Other maps and documentation show watersheds, where water could carry away potentially hazardous chemicals into rivers or streams.

Belt mentioned Wolf Creek Nuclear Power Plant near Burlington and its 50-mile buffer zone, which drops down as far as K-146 in Neosho County, where potential hazardous fallout could drop to the soil. In that event, citizens in that zone may question if they can eat food from their garden, crops from farmers’ fields or harvest cattle in that area. Media would be used to disseminate accurate information, she said.

Hawks then showed some of the equipment hazmat techs use on the job. He brought thermal imaging equipment and suits that techs would wear depending on the severity of the spill.

The yellow suit he brought was a level B suit and the red suit was a level A suit, which offers the most protection. Level B suits require the self-contained breathing apparatus, chemical resistant gloves and secured areas for the wrists, ankles and waist. The level A adds flash over protection, in case of fire. Its gloves are built into the suit.

Its flame resistant material will protect the wearer in a flash fire.

“If you’re in something like that (yellow suit, level B) and something flashes, you’re shrunk wrap. It’s plastic. It will shrink, burn, stick to you,” Hawks said. The red suit, level A, has a foil-like layer.

“So now you’re a baked potato rather than (getting) shrink wrapped,” Hawks said.

The suits are expensive, about $2,500 each, and they have a shelf life that requires them to be replaced periodically.

When passing around the thermal imaging equipment, Hawks encouraged those at the meeting to point them at objects and people. The equipment shows hot spots and he said it would show how hot someone was, which drew some laughter.

Thermal imaging is key in firefighting, but also serves a purpose in hazmat, he said. It can show how full a leaking tanker is, which can help technicians decide how to take care of it.

Parsons has a hazmat vehicle and stores some equipment for the regional response team. Coffeyville has some different equipment for hazmat, he said. Each truck carries various plugs and caps and other standard equipment, though. Parsons has more suits and Coffeyville has more monitors, he said.

“So we don’t have everything, they don’t have everything, that’s why it has to be a partnership.”

Hawks said hazmat teams are sometimes criticized for the perception that their response is slow or that they aren’t doing anything when a chemical is leaking from a tank. He said the hazmat team must have a more measured response, in part for self-preservation, and cannot charge off to place a finger in the leaking container.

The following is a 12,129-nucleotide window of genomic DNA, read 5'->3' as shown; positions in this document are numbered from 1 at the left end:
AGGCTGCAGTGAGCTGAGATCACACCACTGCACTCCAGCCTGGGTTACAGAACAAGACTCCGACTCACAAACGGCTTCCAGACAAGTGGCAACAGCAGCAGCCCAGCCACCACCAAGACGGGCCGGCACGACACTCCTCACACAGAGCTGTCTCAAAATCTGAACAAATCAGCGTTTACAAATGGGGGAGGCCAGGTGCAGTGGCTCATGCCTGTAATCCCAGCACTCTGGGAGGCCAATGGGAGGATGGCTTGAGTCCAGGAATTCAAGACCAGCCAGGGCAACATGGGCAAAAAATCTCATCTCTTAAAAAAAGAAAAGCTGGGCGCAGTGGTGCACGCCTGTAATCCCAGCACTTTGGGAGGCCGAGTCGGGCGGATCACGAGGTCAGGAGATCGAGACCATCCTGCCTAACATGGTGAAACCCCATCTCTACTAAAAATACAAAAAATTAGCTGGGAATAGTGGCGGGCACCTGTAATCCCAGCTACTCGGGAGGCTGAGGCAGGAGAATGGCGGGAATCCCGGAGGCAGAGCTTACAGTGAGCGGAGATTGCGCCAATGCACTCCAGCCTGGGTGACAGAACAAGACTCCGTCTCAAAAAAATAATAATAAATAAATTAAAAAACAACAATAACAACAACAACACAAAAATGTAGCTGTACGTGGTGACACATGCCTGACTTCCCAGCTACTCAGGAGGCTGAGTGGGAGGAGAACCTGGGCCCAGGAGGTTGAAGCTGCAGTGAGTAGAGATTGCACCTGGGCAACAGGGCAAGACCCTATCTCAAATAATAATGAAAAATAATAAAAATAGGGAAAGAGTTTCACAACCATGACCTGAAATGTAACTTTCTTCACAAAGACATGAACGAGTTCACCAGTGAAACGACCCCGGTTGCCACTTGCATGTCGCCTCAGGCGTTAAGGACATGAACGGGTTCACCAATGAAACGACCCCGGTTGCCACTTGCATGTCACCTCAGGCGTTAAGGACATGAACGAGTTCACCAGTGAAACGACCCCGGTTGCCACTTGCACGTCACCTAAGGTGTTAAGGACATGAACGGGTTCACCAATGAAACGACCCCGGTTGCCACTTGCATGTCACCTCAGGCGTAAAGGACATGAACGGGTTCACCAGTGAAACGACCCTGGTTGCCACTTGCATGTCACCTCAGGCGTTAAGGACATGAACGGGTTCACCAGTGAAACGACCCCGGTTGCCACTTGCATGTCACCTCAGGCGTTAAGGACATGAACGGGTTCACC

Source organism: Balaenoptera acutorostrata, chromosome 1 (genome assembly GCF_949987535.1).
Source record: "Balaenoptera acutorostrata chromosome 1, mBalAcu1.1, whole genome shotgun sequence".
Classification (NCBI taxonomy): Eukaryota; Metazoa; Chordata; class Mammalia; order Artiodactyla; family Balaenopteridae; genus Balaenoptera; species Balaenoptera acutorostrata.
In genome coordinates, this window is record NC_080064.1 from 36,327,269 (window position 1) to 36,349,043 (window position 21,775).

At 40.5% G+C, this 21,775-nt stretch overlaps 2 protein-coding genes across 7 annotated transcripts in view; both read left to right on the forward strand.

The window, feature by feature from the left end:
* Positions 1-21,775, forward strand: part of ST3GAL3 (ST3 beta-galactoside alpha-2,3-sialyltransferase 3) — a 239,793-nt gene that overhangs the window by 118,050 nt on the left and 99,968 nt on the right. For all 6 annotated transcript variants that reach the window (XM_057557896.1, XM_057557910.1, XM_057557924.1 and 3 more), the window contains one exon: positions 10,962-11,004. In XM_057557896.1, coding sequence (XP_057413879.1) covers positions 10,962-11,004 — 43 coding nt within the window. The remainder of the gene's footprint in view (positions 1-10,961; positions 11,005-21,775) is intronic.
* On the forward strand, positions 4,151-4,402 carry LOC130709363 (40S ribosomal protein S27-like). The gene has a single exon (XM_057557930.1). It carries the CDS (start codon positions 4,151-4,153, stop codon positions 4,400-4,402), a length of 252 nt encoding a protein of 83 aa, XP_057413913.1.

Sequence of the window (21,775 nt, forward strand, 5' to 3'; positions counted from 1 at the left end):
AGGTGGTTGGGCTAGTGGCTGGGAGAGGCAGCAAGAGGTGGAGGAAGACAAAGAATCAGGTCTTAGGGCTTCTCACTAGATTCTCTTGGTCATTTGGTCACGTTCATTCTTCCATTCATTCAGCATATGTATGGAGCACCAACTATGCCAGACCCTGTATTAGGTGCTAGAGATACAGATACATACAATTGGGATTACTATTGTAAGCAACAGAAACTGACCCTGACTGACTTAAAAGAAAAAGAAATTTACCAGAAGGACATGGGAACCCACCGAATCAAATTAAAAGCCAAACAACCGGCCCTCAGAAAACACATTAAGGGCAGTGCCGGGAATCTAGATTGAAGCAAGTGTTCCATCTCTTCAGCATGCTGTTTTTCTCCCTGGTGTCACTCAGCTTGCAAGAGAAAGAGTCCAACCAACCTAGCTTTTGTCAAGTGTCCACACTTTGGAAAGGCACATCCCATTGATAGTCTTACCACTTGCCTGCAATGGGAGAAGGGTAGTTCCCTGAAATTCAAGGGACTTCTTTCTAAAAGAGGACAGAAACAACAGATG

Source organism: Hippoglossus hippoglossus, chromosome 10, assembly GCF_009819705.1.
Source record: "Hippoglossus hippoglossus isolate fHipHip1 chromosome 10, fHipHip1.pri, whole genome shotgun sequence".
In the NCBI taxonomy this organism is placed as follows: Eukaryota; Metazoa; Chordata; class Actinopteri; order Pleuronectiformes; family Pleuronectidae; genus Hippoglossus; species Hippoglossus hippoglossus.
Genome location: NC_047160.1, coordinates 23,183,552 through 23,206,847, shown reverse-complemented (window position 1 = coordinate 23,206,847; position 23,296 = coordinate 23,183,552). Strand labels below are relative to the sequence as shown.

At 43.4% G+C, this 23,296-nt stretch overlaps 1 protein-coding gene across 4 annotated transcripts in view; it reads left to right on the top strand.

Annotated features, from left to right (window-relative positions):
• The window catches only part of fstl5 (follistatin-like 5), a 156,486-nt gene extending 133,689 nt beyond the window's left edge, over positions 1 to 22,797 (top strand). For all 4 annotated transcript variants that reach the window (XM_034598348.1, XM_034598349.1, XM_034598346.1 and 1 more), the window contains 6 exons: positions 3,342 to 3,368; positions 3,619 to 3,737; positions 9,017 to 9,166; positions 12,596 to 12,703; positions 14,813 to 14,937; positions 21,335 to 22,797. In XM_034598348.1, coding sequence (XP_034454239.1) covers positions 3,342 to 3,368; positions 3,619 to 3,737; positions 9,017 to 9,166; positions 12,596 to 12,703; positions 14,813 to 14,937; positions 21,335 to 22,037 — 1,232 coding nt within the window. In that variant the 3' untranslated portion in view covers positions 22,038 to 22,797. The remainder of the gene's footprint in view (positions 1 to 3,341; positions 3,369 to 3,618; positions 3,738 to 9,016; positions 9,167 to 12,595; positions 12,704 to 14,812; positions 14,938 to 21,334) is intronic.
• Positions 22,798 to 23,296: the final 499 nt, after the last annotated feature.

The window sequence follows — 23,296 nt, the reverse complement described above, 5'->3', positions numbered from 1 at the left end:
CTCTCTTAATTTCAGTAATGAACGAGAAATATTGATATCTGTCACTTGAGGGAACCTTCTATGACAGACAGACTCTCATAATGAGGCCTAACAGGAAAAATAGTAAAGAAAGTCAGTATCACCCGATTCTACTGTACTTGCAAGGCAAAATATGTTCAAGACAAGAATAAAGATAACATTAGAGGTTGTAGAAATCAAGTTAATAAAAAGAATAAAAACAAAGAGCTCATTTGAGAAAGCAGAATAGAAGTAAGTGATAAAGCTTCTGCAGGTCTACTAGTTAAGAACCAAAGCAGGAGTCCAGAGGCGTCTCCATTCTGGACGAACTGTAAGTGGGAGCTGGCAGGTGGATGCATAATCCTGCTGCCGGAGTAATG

Many times if the substance leaking or spilled is known, the technicians can get working quickly to cap or plug a leaking tank, or dike or dam a road that has something creeping down it.

“On fire, we’ve trained on it a lot and we are very reactive to the situation. We see what’s going on, we know what to do, we go in and we attack it hard.

“Hazmat’s a little bit different just because it’s uncertainty. If it can be more uncertain than a fire, it is,” Hawks said.

Hazmat takes planning, a decontamination area, medical support and many other considerations.

“You want to know what you’re dealing with before you send somebody in haphazardly.”

 

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Drugs, speed factors in deadly crash, Wichita police say

KAKE – August 23, 2018

Wichita police believe drugs and speed contributed to a crash that killed a 24-year-old woman and sent two men to the hospital.

The crash happened at around 1:30 a.m. at Longlake and Longford, in a neighborhood near Harry and Rock Road. Officers arrived to find a Ford Contour had struck a tree.

Officer Charley Davidson said a 23-year-old man was heading north on Longford, lost control and hit the tree. The woman in the front passenger seat, Tiana Thomas, died at a local hospital.

The driver and a 23-year-old passenger suffered non life-threatening injuries.

“Speed and drugs are believed to be contributing factors in the accident,” Officer Davidson said, adding that the crash was Wichita’s 18th fatality accident of the year.

 

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Fire reported at apartments near Sixth and Lawrence